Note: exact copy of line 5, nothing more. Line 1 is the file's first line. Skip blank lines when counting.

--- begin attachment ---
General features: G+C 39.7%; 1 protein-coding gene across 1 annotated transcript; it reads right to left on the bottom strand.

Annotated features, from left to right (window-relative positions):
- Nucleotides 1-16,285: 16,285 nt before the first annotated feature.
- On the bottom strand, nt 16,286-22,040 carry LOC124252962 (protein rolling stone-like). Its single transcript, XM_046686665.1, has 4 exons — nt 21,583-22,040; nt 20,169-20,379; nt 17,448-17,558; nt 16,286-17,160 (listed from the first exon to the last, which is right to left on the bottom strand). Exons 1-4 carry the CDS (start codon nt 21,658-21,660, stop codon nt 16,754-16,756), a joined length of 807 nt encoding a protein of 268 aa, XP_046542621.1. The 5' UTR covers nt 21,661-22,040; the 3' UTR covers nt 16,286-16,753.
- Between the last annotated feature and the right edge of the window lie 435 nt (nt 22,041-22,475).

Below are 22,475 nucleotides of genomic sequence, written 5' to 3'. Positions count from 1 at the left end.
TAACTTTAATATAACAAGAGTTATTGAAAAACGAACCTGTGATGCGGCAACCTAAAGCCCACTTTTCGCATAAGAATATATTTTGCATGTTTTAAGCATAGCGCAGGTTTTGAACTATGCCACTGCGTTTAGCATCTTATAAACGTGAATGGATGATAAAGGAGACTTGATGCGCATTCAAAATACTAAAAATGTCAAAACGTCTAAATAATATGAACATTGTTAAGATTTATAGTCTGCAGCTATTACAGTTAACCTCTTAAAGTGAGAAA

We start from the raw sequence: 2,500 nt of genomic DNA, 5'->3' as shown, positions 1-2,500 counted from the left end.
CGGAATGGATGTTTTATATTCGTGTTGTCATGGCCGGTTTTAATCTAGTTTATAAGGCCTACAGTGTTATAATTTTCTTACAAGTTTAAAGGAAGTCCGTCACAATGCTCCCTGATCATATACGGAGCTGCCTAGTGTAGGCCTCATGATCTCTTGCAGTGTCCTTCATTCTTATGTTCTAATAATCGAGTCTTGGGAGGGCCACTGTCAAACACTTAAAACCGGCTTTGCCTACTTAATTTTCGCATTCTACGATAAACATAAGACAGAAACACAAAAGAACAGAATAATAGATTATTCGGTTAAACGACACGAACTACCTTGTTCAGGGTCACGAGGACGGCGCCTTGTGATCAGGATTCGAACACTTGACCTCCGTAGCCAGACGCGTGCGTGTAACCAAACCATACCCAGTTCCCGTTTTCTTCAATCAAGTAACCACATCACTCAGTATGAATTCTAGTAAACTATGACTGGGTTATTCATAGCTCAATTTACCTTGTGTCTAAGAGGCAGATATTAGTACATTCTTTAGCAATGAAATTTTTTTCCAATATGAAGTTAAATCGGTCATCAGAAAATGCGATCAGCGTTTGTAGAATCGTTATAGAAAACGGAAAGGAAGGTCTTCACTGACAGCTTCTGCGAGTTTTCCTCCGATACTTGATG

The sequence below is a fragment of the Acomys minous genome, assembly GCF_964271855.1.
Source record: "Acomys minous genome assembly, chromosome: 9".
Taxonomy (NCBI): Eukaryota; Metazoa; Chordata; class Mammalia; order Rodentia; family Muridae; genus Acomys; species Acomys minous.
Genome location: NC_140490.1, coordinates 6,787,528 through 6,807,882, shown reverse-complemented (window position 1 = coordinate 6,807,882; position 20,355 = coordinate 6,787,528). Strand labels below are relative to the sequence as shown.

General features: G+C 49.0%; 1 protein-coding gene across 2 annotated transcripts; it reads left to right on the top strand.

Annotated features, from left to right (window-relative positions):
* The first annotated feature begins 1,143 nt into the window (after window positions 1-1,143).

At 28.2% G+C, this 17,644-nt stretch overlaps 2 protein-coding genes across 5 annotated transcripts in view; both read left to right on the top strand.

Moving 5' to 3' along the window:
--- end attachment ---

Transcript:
- Between the last annotated feature and the right edge of the window lie 435 nt (nt 22,041-22,475).